APA, MAP results must help clean up the mess
The first Advance Pricing Agreement (APA) with rollback provisions, signed by the revenue department this week, will go a long way in resolving the disputes over the high-pitched transfer-pricing (TP) adjustments over the years, totalling Rs 2.64 lakh crore since FY06. The APAs between a company and the taxman fix a framework for taxation of international transactions within group entities for at least five years—India has signed 14 APAs (13 unilateral and one bilateral) including this one—the advantage of the rollback provision is that it covers four years preceding the signing. So, such APAs will provide certainty in tax treatment for nine years and would mean settlement of disputes in the past years covered by it. While the success of this window depends on how many such APAs are signed, the real challenge is to turn unilateral APAs into bilateral ones—by the end of 2014, the department had received 329 unilateral and 57 bilateral applications. Unilateral APAs are signed between Indian revenue authorities and the concerned company and there is no guarantee that the tax department of its home country will accept the treatment outlined in the agreement; whereas, bilateral APAs are a tripartite agreement involving the country of residence of the company. Getting into the bilateral pacts has been difficult in the past, especially in the case of US IT and ITeS companies; about 200 such transfer-pricing cases, including those of big IT MNCs like IBM and Microsoft, have been pending resolution under the mutual agreement procedure (MAP), because the revenue authorities of the two countries didn’t agree on the rates to be applied.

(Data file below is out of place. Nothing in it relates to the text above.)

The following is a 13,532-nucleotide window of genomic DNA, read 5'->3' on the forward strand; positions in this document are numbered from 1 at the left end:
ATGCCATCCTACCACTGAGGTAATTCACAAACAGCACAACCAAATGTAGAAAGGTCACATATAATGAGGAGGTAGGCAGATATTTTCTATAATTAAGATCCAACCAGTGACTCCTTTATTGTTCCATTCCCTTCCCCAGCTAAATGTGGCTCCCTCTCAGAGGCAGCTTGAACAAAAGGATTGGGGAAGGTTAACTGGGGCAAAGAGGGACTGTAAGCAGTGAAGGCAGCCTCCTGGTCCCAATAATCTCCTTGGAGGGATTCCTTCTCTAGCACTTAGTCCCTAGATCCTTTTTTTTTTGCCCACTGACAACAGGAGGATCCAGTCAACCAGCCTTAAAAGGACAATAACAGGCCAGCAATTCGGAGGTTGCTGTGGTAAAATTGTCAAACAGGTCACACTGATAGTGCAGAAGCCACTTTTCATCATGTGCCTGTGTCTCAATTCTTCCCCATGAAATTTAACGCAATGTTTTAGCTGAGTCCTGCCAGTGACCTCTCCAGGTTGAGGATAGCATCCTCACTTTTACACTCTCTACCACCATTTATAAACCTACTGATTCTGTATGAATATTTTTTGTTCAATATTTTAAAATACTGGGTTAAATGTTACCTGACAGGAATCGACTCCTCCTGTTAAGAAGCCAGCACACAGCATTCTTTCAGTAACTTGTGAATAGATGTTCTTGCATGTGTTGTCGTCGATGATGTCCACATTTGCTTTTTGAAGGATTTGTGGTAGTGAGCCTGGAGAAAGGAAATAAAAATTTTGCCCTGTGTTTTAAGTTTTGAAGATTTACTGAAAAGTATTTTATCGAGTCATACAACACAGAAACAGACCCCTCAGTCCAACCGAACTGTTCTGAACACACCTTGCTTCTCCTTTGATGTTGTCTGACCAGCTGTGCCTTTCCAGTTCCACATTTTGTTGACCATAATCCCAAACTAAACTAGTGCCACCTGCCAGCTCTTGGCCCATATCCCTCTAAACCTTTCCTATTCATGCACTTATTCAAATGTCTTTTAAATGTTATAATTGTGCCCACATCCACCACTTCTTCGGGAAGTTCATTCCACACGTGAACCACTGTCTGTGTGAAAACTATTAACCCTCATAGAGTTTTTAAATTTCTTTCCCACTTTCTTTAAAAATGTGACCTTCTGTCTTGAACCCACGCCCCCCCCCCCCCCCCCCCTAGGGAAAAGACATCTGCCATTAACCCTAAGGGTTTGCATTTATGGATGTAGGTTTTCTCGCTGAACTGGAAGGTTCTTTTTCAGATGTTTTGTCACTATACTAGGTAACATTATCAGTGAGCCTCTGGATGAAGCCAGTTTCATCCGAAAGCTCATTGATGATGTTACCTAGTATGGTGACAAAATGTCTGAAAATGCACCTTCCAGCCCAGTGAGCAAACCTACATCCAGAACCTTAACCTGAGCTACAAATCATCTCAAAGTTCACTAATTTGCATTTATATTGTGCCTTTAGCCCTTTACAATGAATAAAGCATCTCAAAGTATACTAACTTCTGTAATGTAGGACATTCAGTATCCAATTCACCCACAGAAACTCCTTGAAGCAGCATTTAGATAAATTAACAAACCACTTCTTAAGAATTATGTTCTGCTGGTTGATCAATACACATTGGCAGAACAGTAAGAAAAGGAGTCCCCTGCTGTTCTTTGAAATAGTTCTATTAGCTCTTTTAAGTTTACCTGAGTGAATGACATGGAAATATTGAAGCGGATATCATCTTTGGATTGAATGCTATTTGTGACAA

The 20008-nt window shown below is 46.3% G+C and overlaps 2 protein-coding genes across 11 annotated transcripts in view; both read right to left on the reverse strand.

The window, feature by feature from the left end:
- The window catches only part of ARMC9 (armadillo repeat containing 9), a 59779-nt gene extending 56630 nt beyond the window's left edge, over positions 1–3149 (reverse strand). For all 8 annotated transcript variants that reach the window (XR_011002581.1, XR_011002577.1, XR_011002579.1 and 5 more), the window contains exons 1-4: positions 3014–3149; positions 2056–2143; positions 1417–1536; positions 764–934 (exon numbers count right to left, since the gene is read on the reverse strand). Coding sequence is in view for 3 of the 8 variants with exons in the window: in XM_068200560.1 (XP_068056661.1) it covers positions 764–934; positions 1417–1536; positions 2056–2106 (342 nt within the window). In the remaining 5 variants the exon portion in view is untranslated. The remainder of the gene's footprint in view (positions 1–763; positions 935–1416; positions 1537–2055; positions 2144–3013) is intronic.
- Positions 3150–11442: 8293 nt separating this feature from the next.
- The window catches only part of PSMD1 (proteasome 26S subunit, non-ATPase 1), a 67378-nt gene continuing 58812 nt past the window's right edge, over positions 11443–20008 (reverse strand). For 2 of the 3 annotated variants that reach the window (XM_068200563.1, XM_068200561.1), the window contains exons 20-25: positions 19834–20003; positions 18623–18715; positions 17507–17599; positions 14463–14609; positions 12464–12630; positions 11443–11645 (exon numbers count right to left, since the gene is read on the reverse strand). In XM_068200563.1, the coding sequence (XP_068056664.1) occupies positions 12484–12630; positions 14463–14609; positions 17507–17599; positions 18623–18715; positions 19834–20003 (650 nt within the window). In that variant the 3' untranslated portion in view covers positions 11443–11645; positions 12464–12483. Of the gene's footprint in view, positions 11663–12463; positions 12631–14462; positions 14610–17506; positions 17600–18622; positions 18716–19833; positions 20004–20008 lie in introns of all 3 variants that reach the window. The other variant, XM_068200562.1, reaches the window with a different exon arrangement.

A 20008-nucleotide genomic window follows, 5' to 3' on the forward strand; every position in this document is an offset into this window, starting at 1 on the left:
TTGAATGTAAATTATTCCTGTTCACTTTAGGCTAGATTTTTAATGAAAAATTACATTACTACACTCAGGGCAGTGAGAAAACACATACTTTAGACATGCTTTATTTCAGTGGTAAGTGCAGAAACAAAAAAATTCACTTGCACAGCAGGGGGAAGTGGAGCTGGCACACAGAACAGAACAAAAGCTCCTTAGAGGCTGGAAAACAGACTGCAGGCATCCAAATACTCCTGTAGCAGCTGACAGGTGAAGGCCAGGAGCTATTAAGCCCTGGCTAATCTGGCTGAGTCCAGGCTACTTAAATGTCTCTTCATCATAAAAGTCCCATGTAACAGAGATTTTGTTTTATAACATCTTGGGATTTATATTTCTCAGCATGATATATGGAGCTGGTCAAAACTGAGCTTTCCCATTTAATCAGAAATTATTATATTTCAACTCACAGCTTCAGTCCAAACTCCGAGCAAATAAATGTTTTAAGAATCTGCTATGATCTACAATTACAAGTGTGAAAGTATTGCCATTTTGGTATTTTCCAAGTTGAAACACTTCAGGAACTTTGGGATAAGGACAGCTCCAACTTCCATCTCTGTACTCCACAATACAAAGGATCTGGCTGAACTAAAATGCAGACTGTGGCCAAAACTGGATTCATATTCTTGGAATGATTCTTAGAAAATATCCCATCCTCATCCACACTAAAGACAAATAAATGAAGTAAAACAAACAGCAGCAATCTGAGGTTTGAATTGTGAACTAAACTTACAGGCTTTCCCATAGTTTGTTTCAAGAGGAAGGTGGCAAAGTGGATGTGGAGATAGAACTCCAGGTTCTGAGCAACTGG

While Indian authorities insisted on 18-19% profit margins, the US wanted it to be 12-13%. But, the good news is that the two countries have finally signed a framework for solving these cases—35 cases have already been resolved and 100 others are expected to be resolved in the next three months. As a result, US companies will be able to sign bilateral agreements with India now, and a similar exercise is now on with the UK and the Japanese authorities. The government’s decision not to appeal against the Bombay High Court judgement in the Vodafone and Shell transfer-pricing cases in the Supreme Court did indicate that it is serious about clearing the TP mess, but it is yet to be reflected in the additions made to the MNCs’ income. Now, the next round of TP audit is due in the next few months and the successes on the APA and the US MAP fronts must reflect in the fresh orders and also handling of the past cases.